Whilst I still think the main character's wife could have been characterised a little more, I'll let it go as she's not the main focus. Because the story is primarily contained to the main character's house, it's difficult to really add any extra forms of context, which includes character exploration/development, without ruining that focus. What we do get is good, don't get me wrong, it's just that I personally would like to have a bit more. Still, it's nothing major and it doesn't affect how strong the story is overall. I'm glad I read it and I'm looking forward to reading the author's next work.
    Small Print: A Short Story

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    Re: Small Print: A Short Story

    I'm not talented enough to dissect it like aamirsaab but that was gripping and an interesting read.

    I also learnt an epic insult to use when talking smack: 'Your toilet might contain the last crap I give'.

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    Re: Small Print: A Short Story

    Brother I completely forgot to post my comments on this story.

    here are my comments for the previous version. Insha-Allah when I read this one, if i have to add something I will:

    1. this is a well-written story that needs some work. It does seem like the story is incomplete. I agree with the person who said that this should've been a nightmare and that Haroon should've woken up, thought about the dream, and mended his ways, making him more religious and less selfish, etc. Either that or make it a thriller novel or novelette and not a short story. If you don't know what to do with the story, put it a side for now, and after a few weeks, reread it and continue the story. I guess Haroon will have to find a way to overcome Iblis and save his family.


    2. Iblis doesn't have power to do that sort of thing. make sure it isn't a sin to write about it.

    3. name characters tactfully. Character names should reflect their personality. Haroon is the name of a Prophet so this name doesn't suit the main character. Asiyah means disobedient so that also doesn't suit her. Lukhman is a wise person in the Quran, so that name might better suit someone wise and not a child character in my opinion.

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    Re: Small Print: A Short Story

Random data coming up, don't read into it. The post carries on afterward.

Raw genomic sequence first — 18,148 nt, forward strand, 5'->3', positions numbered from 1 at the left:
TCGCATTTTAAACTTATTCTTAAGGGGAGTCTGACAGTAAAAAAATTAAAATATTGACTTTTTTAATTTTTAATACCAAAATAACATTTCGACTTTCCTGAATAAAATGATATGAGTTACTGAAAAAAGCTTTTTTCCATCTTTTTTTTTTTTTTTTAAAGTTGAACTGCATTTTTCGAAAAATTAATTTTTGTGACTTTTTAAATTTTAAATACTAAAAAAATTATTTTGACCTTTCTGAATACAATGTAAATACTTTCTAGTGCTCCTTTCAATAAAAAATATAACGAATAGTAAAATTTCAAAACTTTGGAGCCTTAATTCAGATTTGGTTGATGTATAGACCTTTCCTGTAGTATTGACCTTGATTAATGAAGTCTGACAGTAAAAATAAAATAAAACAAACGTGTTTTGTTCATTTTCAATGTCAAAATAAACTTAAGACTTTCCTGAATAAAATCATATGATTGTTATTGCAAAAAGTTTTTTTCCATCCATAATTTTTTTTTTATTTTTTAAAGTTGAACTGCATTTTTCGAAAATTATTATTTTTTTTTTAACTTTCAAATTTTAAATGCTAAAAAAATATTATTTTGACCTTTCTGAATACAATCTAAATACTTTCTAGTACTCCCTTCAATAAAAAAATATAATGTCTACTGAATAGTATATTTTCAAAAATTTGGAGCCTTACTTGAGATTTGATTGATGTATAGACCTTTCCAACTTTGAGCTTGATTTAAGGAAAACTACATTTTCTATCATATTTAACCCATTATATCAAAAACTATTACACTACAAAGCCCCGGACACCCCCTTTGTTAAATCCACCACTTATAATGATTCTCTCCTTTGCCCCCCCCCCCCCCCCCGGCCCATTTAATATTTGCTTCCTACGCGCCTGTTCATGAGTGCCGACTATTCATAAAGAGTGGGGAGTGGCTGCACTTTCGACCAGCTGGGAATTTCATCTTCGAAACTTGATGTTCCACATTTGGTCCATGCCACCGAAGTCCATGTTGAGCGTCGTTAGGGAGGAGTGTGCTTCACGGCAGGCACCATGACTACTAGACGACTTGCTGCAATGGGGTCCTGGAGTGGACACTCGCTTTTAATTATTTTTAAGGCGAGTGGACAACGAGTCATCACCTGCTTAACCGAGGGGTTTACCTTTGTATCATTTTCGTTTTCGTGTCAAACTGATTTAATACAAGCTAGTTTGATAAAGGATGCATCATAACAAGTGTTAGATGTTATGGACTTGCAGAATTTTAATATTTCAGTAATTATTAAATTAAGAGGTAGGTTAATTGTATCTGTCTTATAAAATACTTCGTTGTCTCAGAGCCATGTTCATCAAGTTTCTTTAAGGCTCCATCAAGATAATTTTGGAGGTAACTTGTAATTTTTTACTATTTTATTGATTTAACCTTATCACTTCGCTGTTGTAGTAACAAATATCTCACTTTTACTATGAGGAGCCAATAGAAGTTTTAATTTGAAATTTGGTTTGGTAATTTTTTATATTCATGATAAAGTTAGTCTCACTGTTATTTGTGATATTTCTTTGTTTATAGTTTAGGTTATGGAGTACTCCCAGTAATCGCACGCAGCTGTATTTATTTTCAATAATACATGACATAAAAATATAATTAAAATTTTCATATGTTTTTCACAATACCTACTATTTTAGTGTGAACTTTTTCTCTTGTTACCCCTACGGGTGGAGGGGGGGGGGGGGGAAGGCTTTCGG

I agree with the person who said that this should've been a nightmare and that Haroon should've woken up, thought about the dream, and mended his ways, making him more religious and less selfish, etc.
    I don't think that's a good idea. The woke up from a dream thing is a huge cliche and overdone and I think that would cheapen the story. It's not creative enough.

    On that note, I remember this one time my teacher at high school was giving us a scenario to write a conclusion to: 'you wake up one day and find that everybody in town has disappeared... how did it happen?'.

    It turned out that a lot of people simply wrote about it being a dream. He mentioned that one student in the past had something more creative - 'it was raining fivers in a town nearby'

    2. Iblis doesn't have power to do that sort of thing. make sure it isn't a sin to write about it.
    I did think about this too. I felt the character of Iblis as portrayed in the story reflects the usual concept of the devil vs God as though the devil is on par with God whereas we believe Iblis by himself is nothing and has no power to do anything whatsoever (save what Allah has allowed him to do during his period of respite).

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    Re: Small Print: A Short Story

    Quote Originally Posted by WRITER View Post
    3. name characters tactfully. Character names should reflect their personality. Haroon is the name of a Prophet so this name doesn't suit the main character. Asiyah means disobedient so that also doesn't suit her. Lukhman is a wise person in the Quran, so that name might better suit someone wise and not a child character in my opinion.
    Perhaps the story reflects reality, where people name their children when the children don't even have a personality yet, and it's not necessary that a child will match up to their name, e.g. not all Luqmans in this world will be wise.

    Also, just to clarify that the Muslim name Asiyah (and as used in the story) doesn't mean disobedient. It is the name of the righteous wife of Fir'own, and is written like this in Arabic آسِيَة . The word for disobedient, which is with ayn and saad, is not kept as a name by people of any faith.